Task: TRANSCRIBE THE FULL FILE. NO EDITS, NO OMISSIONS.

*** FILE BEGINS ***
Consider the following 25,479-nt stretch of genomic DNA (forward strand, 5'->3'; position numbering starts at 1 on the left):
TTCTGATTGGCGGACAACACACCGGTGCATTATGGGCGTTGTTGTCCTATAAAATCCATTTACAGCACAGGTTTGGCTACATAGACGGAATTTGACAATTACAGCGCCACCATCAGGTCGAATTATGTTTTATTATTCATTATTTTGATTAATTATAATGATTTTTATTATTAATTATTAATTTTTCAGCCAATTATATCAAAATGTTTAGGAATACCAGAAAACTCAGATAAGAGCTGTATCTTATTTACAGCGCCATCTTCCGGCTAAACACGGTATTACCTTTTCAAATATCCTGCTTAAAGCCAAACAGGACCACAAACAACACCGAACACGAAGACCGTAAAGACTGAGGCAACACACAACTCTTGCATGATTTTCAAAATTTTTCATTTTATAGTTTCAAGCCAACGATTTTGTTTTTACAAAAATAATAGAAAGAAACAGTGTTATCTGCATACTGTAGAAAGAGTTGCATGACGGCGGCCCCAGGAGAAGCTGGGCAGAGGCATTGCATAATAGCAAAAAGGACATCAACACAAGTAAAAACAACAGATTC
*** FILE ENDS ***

Consider the following 25,479-nt stretch of genomic DNA (forward strand, 5'->3'; position numbering starts at 1 on the left):
TTCTGATTGGCGGACAACACACCGGTGCATTATGGGCGTTGTTGTCCTATAAAATCCATTTACAGCACAGGTTTGGCTACATAGACGGAATTTGACAATTACAGCGCCACCATCAGGTCGAATTATGTTTTATTATTCATTATTTTGATTAATTATAATGATTTTTATTATTAATTATTAATTTTTCAGCCAATTATATCAAAATGTTTAGGAATACCAGAAAACTCAGATAAGAGCTGTATCTTATTTACAGCGCCATCTTCCGGCTAAACACGGTATTACCTTTTCAAATATCCTGCTTAAAGCCAAACAGGACCACAAACAACACCGAACACGAAGACCGTAAAGACTGAGGCAACACACAACTCTTGCATGATTTTCAAAATTTTTCATTTTATAGTTTCAAGCCAACGATTTTGTTTTTACAAAAATAATAGAAAGAAACAGTGTTATCTGCATACTGTAGAAAGAGTTGCATGACGGCGGCCCCAGGAGAAGCTGGGCAGAGGCATTGCATAATAGCAAAAAGGACATCAACACAAGTAAAAACAACAGATTC